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How reliable are climate models?

What the science says...

Select a level... Basic Intermediate

Models successfully reproduce temperatures since 1900 globally, by land, in the air and the ocean.

Climate Myth...

Models are unreliable
"[Models] are full of fudge factors that are fitted to the existing climate, so the models more or less agree with the observed data. But there is no reason to believe that the same fudge factors would give the right behaviour in a world with different chemistry, for example in a world with increased CO2 in the atmosphere."  (Freeman Dyson)

Climate models are mathematical representations of the interactions between the atmosphere, oceans, land surface, ice – and the sun. This is clearly a very complex task, so models are built to estimate trends rather than events. For example, a climate model can tell you it will be cold in winter, but it can’t tell you what the temperature will be on a specific day – that’s weather forecasting. Climate trends are weather, averaged out over time - usually 30 years. Trends are important because they eliminate - or "smooth out" - single events that may be extreme, but quite rare.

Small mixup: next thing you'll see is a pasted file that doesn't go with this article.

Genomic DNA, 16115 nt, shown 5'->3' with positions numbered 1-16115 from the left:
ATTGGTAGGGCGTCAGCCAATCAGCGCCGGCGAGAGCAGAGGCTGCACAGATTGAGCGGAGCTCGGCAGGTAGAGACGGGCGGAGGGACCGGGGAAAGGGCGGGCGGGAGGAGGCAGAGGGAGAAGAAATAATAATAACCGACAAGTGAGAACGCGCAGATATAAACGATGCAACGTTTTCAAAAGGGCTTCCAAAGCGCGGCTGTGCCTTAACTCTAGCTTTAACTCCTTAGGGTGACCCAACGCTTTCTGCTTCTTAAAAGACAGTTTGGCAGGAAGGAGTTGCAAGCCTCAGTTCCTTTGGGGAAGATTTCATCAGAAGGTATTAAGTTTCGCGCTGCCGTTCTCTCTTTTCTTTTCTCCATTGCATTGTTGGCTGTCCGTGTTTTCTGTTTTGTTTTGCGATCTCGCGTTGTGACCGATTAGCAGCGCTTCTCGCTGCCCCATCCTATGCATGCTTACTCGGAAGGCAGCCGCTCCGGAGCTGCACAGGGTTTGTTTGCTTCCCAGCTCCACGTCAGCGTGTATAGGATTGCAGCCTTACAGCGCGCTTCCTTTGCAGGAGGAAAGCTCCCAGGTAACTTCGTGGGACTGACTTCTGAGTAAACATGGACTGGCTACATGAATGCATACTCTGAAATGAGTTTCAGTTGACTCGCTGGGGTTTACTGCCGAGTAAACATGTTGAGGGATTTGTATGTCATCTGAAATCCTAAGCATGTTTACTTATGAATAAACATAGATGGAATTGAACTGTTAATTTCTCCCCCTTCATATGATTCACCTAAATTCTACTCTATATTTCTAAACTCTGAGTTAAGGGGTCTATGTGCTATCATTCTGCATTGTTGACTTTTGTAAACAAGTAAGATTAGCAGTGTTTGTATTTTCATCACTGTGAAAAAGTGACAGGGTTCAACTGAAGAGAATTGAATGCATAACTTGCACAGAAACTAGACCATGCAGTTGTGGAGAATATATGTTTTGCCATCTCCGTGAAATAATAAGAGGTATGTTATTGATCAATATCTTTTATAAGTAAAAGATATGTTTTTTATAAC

Climate models have to be tested to find out if they work. We can’t wait for 30 years to see if a model is any good or not; models are tested against the past, against what we know happened. If a model can correctly predict trends from a starting point somewhere in the past, we could expect it to predict with reasonable certainty what might happen in the future.

So all models are first tested in a process called Hindcasting. The models used to predict future global warming can accurately map past climate changes. If they get the past right, there is no reason to think their predictions would be wrong. Testing models against the existing instrumental record suggested CO2 must cause global warming, because the models could not simulate what had already happened unless the extra CO2 was added to the model. All other known forcings are adequate in explaining temperature variations prior to the rise in temperature over the last thirty years, while none of them are capable of explaining the rise in the past thirty years.  CO2 does explain that rise, and explains it completely without any need for additional, as yet unknown forcings.